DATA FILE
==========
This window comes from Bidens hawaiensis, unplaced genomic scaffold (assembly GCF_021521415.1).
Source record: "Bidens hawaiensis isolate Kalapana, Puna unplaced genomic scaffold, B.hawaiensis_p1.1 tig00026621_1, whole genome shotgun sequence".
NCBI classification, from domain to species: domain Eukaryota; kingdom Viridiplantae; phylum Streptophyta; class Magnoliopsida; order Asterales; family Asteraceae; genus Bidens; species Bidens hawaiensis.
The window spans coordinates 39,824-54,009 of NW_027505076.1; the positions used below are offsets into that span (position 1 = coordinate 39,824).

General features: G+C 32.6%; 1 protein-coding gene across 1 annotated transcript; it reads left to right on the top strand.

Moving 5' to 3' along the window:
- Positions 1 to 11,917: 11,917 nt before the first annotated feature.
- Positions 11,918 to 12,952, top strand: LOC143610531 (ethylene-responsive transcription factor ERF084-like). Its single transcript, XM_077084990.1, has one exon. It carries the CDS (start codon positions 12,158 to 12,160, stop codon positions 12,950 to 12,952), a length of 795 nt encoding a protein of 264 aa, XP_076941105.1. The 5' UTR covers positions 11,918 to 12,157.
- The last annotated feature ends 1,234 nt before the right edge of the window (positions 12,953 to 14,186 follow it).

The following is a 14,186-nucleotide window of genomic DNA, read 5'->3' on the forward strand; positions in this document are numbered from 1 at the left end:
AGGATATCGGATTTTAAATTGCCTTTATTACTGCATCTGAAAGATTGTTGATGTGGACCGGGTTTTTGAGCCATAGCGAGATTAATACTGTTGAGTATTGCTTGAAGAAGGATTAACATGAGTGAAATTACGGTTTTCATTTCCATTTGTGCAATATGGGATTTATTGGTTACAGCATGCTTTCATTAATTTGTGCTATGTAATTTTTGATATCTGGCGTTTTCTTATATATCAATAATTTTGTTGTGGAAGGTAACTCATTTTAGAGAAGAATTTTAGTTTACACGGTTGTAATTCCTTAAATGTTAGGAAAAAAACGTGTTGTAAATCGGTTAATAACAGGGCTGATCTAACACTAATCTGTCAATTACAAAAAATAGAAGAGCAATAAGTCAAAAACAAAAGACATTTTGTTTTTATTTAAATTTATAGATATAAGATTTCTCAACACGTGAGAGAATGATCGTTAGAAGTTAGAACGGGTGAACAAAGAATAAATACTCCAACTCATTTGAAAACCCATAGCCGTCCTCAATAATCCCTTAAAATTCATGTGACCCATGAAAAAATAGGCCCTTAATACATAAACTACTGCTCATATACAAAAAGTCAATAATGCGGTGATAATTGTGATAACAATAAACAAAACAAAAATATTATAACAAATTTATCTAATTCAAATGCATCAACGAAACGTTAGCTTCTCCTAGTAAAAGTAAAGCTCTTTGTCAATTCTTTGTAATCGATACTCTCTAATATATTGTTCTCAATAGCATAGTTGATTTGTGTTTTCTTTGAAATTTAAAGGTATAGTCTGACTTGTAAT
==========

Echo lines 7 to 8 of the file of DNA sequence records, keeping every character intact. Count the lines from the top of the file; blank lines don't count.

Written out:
- Positions 1 to 11,917: 11,917 nt before the first annotated feature.
- Positions 11,918 to 12,952, top strand: LOC143610531 (ethylene-responsive transcription factor ERF084-like). Its single transcript, XM_077084990.1, has one exon. It carries the CDS (start codon positions 12,158 to 12,160, stop codon positions 12,950 to 12,952), a length of 795 nt encoding a protein of 264 aa, XP_076941105.1. The 5' UTR covers positions 11,918 to 12,157.